Thursday, September 22, 2016

Energy policies of the U.S. presidential candidates

Hillary Clinton
Donald Trump


Nos problèmes de civilisation et les solutions proposées viennent le plus souvent des Etats-Unis, car ils sont une émanation, réussie jusqu'à ce jour, de l'Europe occidentale. Voici un article sur la politique énergétique et le changement climatique vue par les deux candiats à la la présidence: Clinton et Trump


“There is still much that needs to be investigated in the field of ‘climate change’”, says one. “When it comes to climate change, the science is crystal clear”, says the other. “Save the coal industry”, says one. “Quickly move to make a bridge from coal to natural gas to clean energy,” states the other. Allan Hoffman, author of the blog Thougts of a Lapsed Physicist, investigates the positions of Donald Trump and Hillary Clinton on climate and energy, including nuclear power, fracking, renewable energy and energy independence – with fascinating results.

When I was born Franklin Delano Roosevelt (FDR) was President of the United States. Since then I have lived through many presidential elections, but none as strange as the one currently underway in the United States. It is truly one for the history books, and many articles, books, and PhD theses will be written about it in years to come.
It has been a nasty campaign so far, and is likely to get even nastier as we approach November 8th, Election Day. As a result, it is often hard to focus on policy issues that differentiate the two principal candidates, Hillary Clinton and Donald Trump. The level of invective is high, and issues of temperament and trustworthiness are often grabbing most of the attention.
Nevertheless, energy policy is important and has had and will have a major impact on the U.S. economy, its environment, and its national security. Therefore, there has been increasing attention recently to the energy policies of the candidates – e.g., the search of their websites in July by an analyst for the American Council on Renewable Energy to measure their interest in renewable energy. As reported by Forbes in August: “The search produced 55 results on Hillary Clinton’s website – it jumped to 92 as she published more detailed plans – and only one on Donald Trump’s site.”
“When we met in Copenhagen in 2009 and, literally, President Obama and I were hunting for the Chinese, going throughout this huge convention center, because we knew we had to get them to agree to something”
In this blog post I will add to this effort by identifying and and comparing the energy policies of the two candidates based on their published positions and their public statements. The reader can draw his or her own conclusions.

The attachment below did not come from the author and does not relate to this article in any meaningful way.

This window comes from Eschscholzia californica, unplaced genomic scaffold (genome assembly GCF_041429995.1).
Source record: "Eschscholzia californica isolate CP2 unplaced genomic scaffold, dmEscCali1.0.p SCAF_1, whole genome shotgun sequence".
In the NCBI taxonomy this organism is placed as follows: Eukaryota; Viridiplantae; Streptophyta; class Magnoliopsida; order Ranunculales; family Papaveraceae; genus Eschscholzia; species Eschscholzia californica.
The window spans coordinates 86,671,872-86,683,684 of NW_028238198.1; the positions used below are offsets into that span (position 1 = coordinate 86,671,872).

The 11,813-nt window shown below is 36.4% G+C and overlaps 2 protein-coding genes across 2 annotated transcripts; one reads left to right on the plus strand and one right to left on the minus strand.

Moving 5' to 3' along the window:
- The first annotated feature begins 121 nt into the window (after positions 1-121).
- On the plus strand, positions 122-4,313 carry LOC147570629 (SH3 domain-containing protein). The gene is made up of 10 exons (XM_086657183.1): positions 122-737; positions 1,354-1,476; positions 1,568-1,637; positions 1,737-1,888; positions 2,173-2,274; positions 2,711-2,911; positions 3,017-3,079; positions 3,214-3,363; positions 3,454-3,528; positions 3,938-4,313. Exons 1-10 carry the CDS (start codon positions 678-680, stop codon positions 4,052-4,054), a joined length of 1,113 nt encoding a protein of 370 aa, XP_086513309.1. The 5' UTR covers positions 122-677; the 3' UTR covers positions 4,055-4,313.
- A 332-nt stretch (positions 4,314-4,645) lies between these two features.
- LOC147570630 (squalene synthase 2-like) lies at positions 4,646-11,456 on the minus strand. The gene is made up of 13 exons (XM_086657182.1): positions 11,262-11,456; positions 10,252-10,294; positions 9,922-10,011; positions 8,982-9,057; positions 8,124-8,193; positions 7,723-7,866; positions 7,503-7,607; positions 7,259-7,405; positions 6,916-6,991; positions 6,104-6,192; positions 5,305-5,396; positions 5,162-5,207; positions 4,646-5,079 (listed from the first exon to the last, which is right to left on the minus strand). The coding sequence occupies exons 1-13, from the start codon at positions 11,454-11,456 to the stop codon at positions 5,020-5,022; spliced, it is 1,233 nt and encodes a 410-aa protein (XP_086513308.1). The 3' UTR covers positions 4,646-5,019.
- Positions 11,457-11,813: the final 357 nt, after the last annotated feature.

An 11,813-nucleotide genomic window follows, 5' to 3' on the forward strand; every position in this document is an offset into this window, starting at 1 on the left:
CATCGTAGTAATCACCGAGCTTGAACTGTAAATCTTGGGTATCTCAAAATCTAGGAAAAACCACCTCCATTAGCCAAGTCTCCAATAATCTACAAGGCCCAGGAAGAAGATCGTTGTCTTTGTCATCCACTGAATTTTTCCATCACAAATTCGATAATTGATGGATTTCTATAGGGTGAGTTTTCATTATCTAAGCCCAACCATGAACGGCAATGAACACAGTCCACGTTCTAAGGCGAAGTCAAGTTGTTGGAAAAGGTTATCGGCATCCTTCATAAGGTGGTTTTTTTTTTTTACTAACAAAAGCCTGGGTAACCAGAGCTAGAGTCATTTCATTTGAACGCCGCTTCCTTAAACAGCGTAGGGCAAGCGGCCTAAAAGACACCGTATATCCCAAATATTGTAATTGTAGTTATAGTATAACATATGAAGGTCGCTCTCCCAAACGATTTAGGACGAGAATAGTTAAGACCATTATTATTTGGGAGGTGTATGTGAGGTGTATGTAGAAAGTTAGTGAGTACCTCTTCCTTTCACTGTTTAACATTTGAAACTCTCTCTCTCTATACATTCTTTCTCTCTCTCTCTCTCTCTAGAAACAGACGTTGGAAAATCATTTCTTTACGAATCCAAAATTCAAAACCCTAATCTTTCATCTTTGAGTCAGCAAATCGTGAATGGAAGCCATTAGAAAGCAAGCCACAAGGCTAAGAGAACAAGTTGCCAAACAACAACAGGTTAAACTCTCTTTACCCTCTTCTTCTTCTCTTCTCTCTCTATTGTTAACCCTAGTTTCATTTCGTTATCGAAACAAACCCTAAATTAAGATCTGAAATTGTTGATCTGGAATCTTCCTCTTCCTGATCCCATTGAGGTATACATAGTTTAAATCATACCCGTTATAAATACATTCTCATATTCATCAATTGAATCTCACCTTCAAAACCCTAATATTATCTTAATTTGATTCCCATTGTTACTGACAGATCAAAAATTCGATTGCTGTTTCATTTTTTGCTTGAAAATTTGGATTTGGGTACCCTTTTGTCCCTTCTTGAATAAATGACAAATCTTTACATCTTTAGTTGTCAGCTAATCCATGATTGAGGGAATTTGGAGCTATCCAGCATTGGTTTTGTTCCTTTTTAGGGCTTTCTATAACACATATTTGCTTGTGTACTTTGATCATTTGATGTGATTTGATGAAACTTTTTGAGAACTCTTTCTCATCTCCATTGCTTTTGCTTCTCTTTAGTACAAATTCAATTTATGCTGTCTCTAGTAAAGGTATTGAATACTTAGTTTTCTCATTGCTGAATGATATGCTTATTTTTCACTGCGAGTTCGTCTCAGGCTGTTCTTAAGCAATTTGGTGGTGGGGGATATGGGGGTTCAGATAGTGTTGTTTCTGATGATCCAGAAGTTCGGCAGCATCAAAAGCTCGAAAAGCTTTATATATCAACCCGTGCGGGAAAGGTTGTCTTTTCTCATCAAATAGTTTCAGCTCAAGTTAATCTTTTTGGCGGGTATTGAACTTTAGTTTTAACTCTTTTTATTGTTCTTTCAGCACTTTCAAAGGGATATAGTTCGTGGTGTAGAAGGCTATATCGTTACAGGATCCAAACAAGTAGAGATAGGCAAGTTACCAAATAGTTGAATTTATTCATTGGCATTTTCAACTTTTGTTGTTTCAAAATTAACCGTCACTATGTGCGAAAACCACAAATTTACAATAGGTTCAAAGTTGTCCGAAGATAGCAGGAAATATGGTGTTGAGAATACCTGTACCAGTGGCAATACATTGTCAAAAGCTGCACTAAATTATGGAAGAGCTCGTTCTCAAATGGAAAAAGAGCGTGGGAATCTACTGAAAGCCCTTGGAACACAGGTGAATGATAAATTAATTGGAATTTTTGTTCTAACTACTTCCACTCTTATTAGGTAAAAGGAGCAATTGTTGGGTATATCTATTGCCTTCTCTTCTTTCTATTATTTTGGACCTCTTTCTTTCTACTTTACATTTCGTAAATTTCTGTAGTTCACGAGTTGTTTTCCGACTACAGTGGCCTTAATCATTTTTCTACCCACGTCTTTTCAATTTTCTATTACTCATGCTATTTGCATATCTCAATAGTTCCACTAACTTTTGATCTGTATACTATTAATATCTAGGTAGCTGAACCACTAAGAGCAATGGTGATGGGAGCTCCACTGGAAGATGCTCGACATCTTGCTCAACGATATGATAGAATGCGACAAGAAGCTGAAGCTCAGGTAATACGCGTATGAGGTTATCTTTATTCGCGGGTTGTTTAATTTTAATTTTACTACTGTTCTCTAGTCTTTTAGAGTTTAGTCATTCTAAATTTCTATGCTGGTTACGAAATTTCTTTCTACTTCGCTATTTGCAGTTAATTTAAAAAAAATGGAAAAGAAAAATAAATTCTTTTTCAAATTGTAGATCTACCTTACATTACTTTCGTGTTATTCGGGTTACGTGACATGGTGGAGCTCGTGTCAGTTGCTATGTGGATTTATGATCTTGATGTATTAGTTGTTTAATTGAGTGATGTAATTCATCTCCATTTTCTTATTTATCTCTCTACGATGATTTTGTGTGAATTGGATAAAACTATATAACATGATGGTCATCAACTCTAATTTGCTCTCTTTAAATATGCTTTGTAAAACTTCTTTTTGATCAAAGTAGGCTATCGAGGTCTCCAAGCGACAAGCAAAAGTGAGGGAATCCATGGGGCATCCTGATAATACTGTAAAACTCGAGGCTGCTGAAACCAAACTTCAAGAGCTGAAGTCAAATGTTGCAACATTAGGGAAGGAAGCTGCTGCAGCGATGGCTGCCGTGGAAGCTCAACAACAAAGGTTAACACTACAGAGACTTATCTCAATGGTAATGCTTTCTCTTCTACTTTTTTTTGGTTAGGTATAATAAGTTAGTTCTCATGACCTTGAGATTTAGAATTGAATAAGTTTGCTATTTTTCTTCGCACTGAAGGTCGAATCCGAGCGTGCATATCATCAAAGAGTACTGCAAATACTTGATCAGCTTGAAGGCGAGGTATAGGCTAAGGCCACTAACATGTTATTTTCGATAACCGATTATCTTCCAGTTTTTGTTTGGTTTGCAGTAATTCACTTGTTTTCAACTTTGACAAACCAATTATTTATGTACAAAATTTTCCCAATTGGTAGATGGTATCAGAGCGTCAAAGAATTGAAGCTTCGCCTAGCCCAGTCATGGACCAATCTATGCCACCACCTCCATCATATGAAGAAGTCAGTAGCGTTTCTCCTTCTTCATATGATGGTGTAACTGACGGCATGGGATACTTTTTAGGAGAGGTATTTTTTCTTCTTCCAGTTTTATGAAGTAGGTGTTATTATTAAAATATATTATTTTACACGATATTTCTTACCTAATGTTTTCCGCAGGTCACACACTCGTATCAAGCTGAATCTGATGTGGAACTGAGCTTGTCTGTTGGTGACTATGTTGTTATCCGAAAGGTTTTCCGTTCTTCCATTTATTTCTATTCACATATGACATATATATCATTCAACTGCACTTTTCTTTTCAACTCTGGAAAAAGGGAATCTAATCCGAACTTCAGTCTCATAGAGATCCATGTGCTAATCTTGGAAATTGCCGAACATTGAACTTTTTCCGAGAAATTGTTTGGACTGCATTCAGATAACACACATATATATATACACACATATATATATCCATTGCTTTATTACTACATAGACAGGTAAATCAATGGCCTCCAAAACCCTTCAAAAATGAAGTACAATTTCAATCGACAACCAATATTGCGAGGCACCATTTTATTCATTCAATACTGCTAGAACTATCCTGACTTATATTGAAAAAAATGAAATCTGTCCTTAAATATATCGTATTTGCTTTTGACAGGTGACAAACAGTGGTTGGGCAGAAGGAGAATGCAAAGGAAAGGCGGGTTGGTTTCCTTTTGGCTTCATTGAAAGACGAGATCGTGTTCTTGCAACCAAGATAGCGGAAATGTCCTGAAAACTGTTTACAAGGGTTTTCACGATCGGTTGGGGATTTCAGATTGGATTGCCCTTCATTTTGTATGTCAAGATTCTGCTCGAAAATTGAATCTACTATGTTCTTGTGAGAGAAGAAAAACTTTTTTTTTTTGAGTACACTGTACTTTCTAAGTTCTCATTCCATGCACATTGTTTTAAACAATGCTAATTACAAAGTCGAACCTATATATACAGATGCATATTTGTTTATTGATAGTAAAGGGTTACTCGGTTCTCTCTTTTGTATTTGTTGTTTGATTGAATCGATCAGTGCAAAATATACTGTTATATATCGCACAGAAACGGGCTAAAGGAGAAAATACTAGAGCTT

I will approach this task by using questions prepared by Science Debates (sciencedebate.org), an organization that is “asking candidates to hold a debate exclusively about major issues in science, engineering, health and the environment.” They know that will not happen in 2016 (they also tried unsuccessfully in 2008 and 2012) but have put together a set of 20 questions that the candidates have answered in writing. I have selected two of the questions as the basis for my comparisons.
Question #1: “The Earth’s climate is changing and political discussion has become divided over both the science and the best response. What are your views on climate change, and how would your administration act on those views?”
Donald Trump’s response to Science Debates
“There is still much that needs to be investigated in the field of “climate change.” Perhaps the best use of our limited financial resources should be in dealing with making sure that every person in the world has clean water. Perhaps we should focus on eliminating lingering diseases around the world like malaria. Perhaps we should focus on efforts to increase food production to keep pace with an ever-growing world population. Perhaps we should be focused on developing energy sources and power production that alleviates the need for dependence on fossil fuels. We must decide on how best to proceed so that we can make lives better, safer and more prosperous.”
The following statements are direct quotes from the Trump website (www.donaldtrump.com): 
“Rescind all the job-destroying Obama executive actions including the Climate Action Plan and the Waters of the U.S. rule.”
“The oil is there for the taking; we just have to take it”
“Cancel the Paris Climate Agreement (limit global warming to 2 degrees Celsius) and stop all payments of U.S. tax dollars to U.N. global warming programs.”
The following are public statements made by Donald Trump: 
“The concept of global warming was created by and for the Chinese in order to make U.S. manufacturing non-competitive.” (tweet, November 2012)
“Ice storm rolls from Texas to Tennessee – I’m in Los Angeles and it’s freezing. Global warming is a total, and very expensive, hoax! (tweet, December 2013)
“We should be focused on clean and beautiful air – not expensive and business closing GLOBAL WARMING a total hoax!” (tweet, December 2013)
“This very expensive GLOBAL WARMING bullshit has got to stop. Our planet is freezing, record low temps,and our GW scientists are stuck in ice.” (tweet, January 2014)
“Maybe some climate change is man made, but not all.” (June 2015)
Hillary Clinton’s response to Science Debates
“When it comes to climate change, the science is crystal clear. Climate change is an urgent threat and a defining challenge of our time and its impacts are already being felt at home and around the world. That’s why as President, I will work both domestically and internationally to ensure that we build on recent progress and continue to slash greenhouse gas pollution over the coming years as the science clearly tells us we must.
I will set three goals that we will achieve within ten years of taking office and which will make America the clean energy superpower of the 21st century:
Generate half of our electricity from clean sources, with half a billion solar panels installed by the end of my first term.
Cut energy waste in American homes, schools, hospitals and offices by a third and make American manufacturing the cleanest and most efficient in the world.
Reduce American oil consumption by a third through cleaner fuels and more efficient cars, boilers, ships, and trucks.
“I will look at everything, but there are some tough questions you’d have to answer with respect to nuclear”